Mohammad Amir opens up on his 'special care' to reduce no-balls
When the English summer started, all eyes were on Pakistan seamer Mohammad Amir who was making a comeback to Test cricket at the most iconic venue of them all. However, as the focus shifted back to the game, he gradually ensured that the trip went a long way in repaying the faith shown by his countrymen.
In an interview with AFP, the 24-year old looked back at the recently concluded England tour and admitted to being ‘relieved’ upon getting past a major hurdle without any controversy.
Amir felt, “There was a huge media hype around me, fears in my mind and the pressure of doing well. But, I am relieved on clearing one of the toughest exams of my life with the support of my team and fans.”
Back at Lord’s – the same venue where the infamous spot-fixing scandal implicated him alongside the then skipper Salman Butt and Mohammad Asif in 2010, the pacer managed to put his demons to rest. Fittingly, he was the one to pick up the final wicket as the visitors completed a famous victory.
Amir enthused, “I was ready for anything including rants. But when I went out to bat at the Lord's, the crowd clapped for me and it helped me relax. None of the England players said anything untoward and I thank them for that. Moeen Ali was the best, he advised me to forget the past and concentrate on the future.”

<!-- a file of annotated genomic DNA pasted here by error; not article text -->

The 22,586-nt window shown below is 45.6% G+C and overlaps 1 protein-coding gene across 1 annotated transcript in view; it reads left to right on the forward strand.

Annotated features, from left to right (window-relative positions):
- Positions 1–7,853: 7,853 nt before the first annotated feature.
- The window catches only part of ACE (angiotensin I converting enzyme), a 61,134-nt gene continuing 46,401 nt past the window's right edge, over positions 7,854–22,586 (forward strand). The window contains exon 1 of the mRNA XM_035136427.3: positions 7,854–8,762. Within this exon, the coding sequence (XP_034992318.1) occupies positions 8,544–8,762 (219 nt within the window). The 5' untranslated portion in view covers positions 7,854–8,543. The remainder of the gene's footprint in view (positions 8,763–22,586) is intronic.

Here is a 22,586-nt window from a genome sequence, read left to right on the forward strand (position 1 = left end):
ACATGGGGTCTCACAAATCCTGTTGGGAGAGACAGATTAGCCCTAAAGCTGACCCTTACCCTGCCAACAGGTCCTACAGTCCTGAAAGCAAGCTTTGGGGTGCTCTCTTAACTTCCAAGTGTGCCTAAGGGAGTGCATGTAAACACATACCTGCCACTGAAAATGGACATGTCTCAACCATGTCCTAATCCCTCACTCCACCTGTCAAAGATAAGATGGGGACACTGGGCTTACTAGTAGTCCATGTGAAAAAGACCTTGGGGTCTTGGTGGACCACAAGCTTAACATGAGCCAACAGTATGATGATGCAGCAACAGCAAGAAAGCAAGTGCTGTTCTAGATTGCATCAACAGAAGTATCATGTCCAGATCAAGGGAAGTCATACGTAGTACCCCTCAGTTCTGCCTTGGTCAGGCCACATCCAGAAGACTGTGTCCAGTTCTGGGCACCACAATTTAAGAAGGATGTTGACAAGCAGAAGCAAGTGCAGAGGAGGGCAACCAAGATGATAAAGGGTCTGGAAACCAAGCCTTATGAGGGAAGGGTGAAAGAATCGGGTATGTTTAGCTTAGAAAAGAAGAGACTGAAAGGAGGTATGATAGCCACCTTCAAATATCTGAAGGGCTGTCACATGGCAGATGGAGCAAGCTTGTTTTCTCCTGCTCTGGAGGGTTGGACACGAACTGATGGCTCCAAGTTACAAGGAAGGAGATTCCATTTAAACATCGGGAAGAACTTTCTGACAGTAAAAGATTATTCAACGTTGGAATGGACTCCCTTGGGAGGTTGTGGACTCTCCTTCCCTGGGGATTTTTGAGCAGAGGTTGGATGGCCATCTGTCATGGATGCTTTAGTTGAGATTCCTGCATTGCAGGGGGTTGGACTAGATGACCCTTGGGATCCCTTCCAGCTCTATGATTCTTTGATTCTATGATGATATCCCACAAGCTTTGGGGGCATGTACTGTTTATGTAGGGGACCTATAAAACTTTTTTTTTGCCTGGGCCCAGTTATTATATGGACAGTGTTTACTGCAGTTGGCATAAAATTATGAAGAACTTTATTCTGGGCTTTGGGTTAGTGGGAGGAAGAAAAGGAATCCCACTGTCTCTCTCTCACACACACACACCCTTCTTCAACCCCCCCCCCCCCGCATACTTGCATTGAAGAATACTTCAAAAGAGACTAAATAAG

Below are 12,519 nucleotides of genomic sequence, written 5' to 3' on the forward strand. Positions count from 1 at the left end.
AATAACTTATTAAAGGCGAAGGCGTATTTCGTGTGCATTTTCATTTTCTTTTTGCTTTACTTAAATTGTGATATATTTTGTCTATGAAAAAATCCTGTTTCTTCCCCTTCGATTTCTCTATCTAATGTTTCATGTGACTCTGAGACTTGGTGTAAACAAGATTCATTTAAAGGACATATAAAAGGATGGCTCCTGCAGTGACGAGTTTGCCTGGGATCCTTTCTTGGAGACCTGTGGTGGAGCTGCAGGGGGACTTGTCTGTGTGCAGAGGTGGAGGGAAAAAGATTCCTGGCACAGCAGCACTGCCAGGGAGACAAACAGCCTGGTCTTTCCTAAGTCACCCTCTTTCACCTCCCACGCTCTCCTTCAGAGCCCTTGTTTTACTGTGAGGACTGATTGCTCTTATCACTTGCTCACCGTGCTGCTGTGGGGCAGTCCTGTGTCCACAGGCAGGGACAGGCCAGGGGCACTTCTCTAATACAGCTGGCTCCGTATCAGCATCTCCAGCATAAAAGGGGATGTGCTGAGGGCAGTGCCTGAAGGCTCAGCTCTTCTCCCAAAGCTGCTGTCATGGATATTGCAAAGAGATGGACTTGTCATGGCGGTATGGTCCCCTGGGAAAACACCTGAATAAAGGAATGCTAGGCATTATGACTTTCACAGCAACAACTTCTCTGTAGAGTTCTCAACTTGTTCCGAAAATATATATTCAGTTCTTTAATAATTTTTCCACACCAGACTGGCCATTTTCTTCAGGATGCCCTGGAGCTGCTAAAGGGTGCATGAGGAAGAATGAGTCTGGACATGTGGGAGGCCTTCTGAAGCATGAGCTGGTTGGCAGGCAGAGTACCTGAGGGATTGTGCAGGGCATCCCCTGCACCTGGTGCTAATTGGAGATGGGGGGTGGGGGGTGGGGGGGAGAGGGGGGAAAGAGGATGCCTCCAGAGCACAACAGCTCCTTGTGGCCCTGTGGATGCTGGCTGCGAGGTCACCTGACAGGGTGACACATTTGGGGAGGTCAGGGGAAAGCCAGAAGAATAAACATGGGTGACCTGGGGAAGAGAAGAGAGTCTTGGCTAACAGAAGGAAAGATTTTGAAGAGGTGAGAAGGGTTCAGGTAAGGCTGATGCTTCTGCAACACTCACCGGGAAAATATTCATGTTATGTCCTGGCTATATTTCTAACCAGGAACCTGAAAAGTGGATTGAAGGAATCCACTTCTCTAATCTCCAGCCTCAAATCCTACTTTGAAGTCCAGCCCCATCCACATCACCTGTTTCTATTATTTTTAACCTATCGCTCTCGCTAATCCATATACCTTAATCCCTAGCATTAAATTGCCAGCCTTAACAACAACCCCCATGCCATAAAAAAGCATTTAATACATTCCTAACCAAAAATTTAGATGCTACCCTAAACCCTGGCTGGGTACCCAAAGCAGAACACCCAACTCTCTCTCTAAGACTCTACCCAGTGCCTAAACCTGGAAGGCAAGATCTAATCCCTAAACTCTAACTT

“Most of the British fans were welcoming and whenever I had the chance of going out they took pictures with me. One father and son came to the team hotel in Leeds and when they met me they described it as a 'lifetime opportunity and best day of their lives’.”
Even though Pakistan ended the 4-match series with a creditable 2-2 draw, Amir could only contribute 12 wickets at an average of 42.41 and strike-rate of 81.2. However, shoddy slip-catching denied him the chance to prise out a few more wickets.
He affirmed, “It could have been a different scenario. But, drop catches are part and parcel of the game. My captain and coach were both satisfied. The best part was that I didn't have any fitness issues.”
One of the most discernable aspects about his performance was an extra emphasis on cutting down no-balls. Attributing the disciplined approach to extensive practice, the left-armer revealed, “I have taken special care of no-balls. My run-up used to be of 23 steps, now its 25 steps. So I bowl a yard back, so there are lesser chances of no-balls.”